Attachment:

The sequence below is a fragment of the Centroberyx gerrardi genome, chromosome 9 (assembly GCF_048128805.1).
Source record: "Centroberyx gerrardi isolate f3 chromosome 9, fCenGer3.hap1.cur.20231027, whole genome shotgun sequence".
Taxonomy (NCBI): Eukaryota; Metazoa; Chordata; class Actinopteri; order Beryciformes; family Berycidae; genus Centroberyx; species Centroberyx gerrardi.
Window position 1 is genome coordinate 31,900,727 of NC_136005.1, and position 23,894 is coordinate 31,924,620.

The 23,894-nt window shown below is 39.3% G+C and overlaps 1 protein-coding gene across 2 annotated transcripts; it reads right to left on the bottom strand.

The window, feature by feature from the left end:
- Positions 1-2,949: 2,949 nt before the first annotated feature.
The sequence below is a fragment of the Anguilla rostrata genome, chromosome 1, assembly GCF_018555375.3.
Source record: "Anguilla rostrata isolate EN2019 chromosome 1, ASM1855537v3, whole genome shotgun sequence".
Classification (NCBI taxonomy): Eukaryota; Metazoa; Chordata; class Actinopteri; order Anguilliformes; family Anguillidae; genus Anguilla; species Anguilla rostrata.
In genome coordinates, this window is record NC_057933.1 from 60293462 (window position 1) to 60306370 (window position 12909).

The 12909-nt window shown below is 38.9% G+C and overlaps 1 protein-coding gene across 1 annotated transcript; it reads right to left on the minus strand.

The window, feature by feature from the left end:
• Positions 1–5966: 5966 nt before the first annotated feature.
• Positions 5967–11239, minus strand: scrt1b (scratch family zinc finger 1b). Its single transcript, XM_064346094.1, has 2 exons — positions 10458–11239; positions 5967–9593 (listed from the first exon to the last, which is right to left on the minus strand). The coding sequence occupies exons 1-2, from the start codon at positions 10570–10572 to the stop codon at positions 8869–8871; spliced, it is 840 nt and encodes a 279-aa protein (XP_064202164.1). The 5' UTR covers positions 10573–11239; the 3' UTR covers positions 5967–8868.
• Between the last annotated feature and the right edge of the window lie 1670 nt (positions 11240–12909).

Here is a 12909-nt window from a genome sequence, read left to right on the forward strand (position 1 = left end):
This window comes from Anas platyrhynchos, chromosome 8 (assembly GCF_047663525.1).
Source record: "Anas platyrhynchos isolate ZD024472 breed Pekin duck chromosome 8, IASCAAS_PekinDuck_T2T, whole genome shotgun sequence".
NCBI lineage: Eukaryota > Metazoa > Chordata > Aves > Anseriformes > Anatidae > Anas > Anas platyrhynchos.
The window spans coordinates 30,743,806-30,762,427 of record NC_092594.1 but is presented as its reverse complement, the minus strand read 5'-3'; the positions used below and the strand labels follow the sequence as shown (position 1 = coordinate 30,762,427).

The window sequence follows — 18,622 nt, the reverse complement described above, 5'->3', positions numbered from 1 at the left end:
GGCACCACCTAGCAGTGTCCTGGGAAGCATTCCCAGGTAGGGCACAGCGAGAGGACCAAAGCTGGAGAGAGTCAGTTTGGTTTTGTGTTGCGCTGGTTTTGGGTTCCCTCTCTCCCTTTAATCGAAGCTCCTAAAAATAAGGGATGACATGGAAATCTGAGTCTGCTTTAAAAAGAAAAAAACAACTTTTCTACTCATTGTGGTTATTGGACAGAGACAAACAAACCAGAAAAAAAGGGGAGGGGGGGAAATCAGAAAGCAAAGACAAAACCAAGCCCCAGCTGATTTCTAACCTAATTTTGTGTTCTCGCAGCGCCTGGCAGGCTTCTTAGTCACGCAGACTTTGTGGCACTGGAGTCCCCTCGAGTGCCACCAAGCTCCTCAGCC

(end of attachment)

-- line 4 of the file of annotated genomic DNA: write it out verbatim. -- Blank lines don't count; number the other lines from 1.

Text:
Window position 1 is genome coordinate 31,900,727 of NC_136005.1, and position 23,894 is coordinate 31,924,620.